AMR, the parent company of American Airlines has finally done the inevitable. As a major “legacy” airline it had not filed for Chapter 11 bankruptcy as the other “legacy” carriers had done years or decades ago. The airline management modus operandi of the last 40 years is to combine severe mismanagement with exorbitant bonuses and salaries for the executives and CEO’s, and then come running to the employees for salary and benefit cuts. Invariably the people who sacrifice the most in these “company restructuring”’ are the pilots. Since they are the highest paid workers, the company feels that they can snatch the most additional pay and benefits from the pilot group.
Let it be known that in 2003 the American Airlines management came begging to the employees and they relinquished 1.6 billion dollars in wages and benefits. Meanwhile the company mismanagement continued, primarily by operating a fleet of gas-guzzling jets, when even the janitor in the broom closet knew that fuel prices would skyrocket. The current request is for a 2.0 billion dollar “employee give-back.” Of equal concern is that the current employees will take a major hit on their projected retirement benefits and the current retirees will also take a big hit on their monthly check. The pension fund is underfunded by 4 billion dollars.
The union worker is once again being dashed against the rocks and the timing is particular synchronistic since the Super Bowl will be played in Indiana. The governor of Indiana is working hard, along with some of his neighboring Midwest governor colleagues to break and/or eliminate all of the unions in his state. Meanwhile, here come the NFL players who are represented by a very strong and effective union and the first year minimum salary for an NFL player is $560,000 per year. Many of the pilots that operate sophisticated aircraft into Indianapolis for the regional carriers, such as the AMR contract company American Eagle, will be working for a salary of low to mid-20 thousands per year. We have experienced professional pilots who are eligible for food stamps and making less that the government’s declared poverty level. Wouldn’t it be great if the NFL players would step forward in a very out-spoken fashion and endorse the union workers in Indiana and the tens-of-thousands of pilots who are severely underpaid?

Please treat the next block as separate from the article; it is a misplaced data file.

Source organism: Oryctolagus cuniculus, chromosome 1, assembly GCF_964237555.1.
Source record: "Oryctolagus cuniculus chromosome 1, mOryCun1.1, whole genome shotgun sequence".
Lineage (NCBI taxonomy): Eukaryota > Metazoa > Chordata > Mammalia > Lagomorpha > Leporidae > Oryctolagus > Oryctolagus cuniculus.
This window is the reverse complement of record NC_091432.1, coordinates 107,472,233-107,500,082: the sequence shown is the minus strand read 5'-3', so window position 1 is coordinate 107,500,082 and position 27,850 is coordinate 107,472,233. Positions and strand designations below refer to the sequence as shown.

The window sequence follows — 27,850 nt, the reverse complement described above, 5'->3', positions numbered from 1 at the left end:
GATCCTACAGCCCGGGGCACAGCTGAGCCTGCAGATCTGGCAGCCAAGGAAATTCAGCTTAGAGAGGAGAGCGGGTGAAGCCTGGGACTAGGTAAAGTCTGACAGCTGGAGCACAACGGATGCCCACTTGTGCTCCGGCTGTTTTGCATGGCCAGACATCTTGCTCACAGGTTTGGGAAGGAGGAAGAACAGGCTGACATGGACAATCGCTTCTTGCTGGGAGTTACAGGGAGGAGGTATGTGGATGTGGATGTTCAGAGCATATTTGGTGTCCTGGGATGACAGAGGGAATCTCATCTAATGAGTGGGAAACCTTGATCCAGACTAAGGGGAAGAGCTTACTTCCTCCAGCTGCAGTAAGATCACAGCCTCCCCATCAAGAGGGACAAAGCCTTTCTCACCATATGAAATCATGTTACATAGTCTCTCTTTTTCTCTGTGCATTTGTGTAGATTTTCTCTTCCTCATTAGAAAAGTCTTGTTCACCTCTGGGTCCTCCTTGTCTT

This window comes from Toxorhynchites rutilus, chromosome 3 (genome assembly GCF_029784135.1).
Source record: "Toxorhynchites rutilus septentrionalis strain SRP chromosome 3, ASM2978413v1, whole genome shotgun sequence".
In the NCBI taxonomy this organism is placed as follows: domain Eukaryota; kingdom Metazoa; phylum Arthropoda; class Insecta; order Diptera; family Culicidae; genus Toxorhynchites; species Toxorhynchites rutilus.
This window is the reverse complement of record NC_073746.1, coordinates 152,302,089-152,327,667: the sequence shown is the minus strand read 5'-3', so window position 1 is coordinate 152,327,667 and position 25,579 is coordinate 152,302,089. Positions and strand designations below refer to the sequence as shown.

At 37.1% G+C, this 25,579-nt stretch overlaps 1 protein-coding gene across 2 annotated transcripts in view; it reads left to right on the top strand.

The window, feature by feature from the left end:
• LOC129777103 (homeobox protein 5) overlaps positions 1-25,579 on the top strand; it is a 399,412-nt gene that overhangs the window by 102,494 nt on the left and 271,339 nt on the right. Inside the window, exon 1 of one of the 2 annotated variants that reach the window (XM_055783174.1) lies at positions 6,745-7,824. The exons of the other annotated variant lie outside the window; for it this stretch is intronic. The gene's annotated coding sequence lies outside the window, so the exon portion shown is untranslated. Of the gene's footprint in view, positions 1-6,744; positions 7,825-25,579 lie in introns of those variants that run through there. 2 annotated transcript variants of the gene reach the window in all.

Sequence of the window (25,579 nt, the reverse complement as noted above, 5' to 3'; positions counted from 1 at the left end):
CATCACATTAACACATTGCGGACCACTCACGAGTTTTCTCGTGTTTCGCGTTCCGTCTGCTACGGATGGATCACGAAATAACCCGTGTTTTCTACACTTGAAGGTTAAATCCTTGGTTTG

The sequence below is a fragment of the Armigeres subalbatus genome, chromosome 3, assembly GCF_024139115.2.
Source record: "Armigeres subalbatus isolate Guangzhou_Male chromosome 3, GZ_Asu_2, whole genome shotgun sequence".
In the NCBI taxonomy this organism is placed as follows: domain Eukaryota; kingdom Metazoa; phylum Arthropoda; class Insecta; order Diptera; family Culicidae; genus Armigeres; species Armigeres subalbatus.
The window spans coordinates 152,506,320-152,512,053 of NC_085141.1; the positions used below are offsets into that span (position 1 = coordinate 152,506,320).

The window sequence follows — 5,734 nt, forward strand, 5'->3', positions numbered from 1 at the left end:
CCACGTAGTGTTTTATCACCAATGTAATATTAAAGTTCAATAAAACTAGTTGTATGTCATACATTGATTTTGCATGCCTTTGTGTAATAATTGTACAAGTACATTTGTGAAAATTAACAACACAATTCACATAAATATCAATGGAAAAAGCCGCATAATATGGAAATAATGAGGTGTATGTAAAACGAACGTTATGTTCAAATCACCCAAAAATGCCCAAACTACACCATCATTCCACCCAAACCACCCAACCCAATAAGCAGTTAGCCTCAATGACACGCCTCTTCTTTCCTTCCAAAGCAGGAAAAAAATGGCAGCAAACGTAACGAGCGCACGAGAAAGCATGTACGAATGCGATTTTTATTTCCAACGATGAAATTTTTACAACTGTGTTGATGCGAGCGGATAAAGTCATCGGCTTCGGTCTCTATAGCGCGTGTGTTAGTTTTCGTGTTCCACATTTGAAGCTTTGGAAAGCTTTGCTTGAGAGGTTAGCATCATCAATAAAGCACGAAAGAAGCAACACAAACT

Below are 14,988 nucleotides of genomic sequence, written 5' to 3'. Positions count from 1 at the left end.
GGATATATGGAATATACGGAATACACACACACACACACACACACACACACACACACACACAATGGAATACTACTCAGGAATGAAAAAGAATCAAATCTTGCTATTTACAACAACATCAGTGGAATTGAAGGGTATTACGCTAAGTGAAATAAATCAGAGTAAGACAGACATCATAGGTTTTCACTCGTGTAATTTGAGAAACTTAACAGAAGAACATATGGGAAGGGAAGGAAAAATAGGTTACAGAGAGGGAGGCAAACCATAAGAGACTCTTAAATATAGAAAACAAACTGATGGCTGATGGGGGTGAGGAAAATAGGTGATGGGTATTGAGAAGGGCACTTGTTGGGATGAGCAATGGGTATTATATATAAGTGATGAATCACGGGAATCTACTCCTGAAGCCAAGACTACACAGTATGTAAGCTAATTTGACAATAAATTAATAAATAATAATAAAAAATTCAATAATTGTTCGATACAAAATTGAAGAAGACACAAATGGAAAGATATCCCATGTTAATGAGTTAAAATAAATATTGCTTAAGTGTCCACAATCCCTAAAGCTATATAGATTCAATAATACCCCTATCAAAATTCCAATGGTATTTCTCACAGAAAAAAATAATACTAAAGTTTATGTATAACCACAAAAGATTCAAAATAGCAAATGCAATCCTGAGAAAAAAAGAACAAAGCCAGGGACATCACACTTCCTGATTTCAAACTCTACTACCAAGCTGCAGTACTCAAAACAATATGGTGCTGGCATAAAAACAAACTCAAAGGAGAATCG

We have failed to improve the school teacher’s salary to a respectable level and we are now paying pilots a despicable wage for a very demanding job. Recent worldwide math exams revealed that the U.S. is 30th amongst a recent evaluation of first-world industralizedcountries. They are crashing airplanes in India and Russia at an alarming rate as result of airlines operating their aircraft with underpaid and inexperienced pilots in the cockpit. When “Sully” Sullenberger of Hudson river fame testified before Congress nearly three years ago, he stated that it was imperative to increase pilot salaries or our commercial aviation would suffer severely. Many of the pilots at American Airlines are seeking employment elsewhere and many more pilots will be seeking new careers in a different field. Poor school teacher salaries is a contributor to an uneducated public but poor pilot salaries will result in a greatly reduced safety quotient when you jump on that commercial aircraft.
To get a good perspective on the underpaid pilot problem, please refer to the PBS Frontline TV special of two and one-half years ago titled, Flying Cheap. It is available by going to PBS.ORG and finding the internet version of this very important but sparsely watched documentary by Miles O’Brien. It will give the viewer a very valid perspective of what happens when the profit factor overrides the safety factor. It represents a glaringly ugly example of the old Harvard Business School mantra of “maximum utilization of human resources.”
Wouldn’t it be great if the NFL players would step forward and endorse the union workers in Indiana and the tens-of-thousands of pilots who are severely underpaid?
Thie blog is prepared by Ace Abbott, the author of The Rogue Aviator: in the Back Alleys of Aviation, (www.therogueaviator.com)